Commercial real estate is one of the clear winners in the Republican tax plan, according to The New York Times: “House and Senate Republicans, in their divergent bills, both offered steeply reduced rates to corporate giants, partnerships and family-owned firms across the board. But when it came time to eliminate special breaks or impose tighter standards, real estate was generally excused from the room.”
Coincidentally or not, President Trump and his family stand to gain considerably from the new rules. Real estate investors will be able to use a more favorable depreciation schedule on their properties, and rental income will be taxed at a lower rate.
Real estate investment trusts also do exceptionally well in the bill, and the Trump Organization has substantial deals with several REITS, including Vornado Realty Trust in New York. Income from REIT investments will be taxed at the new, lower pass-through rate, giving Trump big savings while creating what tax lawyer Steven M. Rosenthal called “giant new tax shelters” for investors.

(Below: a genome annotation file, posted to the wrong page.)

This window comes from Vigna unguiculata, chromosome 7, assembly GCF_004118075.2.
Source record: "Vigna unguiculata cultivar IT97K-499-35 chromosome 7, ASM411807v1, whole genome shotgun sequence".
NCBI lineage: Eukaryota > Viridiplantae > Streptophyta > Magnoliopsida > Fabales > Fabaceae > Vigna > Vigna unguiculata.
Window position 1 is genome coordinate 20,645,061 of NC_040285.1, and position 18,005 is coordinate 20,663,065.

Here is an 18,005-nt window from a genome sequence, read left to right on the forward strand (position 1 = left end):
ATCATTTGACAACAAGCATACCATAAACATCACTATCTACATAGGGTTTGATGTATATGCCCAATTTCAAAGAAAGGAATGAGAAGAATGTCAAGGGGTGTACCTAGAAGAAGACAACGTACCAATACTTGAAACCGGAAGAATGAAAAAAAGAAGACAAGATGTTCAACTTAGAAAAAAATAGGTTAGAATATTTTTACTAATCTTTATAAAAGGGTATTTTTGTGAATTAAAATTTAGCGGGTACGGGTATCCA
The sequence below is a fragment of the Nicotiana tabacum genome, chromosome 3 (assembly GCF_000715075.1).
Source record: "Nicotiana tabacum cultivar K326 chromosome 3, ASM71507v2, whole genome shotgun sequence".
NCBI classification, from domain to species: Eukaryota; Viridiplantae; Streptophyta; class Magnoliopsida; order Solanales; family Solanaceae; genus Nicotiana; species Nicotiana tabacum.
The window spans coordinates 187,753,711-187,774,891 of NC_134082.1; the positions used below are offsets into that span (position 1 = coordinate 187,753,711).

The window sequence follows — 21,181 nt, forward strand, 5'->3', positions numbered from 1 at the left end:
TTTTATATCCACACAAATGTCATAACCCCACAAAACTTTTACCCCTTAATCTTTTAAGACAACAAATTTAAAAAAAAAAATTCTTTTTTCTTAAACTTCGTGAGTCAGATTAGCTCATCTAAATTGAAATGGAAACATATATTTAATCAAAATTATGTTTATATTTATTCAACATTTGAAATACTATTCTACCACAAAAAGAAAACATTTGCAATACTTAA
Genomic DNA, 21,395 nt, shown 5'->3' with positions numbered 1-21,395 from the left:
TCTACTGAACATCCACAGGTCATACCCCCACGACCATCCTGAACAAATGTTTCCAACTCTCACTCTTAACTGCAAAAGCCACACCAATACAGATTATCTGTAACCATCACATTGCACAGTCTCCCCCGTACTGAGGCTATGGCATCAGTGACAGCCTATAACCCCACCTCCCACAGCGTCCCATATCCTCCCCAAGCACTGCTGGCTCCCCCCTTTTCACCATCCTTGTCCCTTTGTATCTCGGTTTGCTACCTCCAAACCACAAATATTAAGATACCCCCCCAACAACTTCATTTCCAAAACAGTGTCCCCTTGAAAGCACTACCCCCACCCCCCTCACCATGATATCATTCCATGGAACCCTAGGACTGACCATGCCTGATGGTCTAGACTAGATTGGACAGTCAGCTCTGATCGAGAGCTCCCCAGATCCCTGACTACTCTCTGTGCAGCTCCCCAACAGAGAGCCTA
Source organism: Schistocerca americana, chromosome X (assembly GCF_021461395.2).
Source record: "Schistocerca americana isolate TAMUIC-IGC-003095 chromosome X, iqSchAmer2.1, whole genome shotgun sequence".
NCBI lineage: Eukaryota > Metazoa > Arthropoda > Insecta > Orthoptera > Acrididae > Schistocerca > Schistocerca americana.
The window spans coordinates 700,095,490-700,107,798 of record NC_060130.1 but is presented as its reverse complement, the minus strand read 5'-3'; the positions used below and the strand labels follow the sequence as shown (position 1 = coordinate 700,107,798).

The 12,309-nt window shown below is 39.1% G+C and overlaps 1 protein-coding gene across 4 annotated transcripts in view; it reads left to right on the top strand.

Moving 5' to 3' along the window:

Those and other loopholes are raising plenty of eyebrows, both in shock and in eager anticipation. Rather than simplifying the tax code, the Republican plan seems to be creating more nooks and crannies that can be exploited by clever tax layers.
Adam Looney of the Brookings Institution told the Times, “Suddenly, there are a dozen different tax rates that apply to different businesses, in different industries, and to different investments.” Experts expect to see a wave of restructurings and asset shifting as businesses and wealthy investors maneuver to take advantage of every new tax break in the code.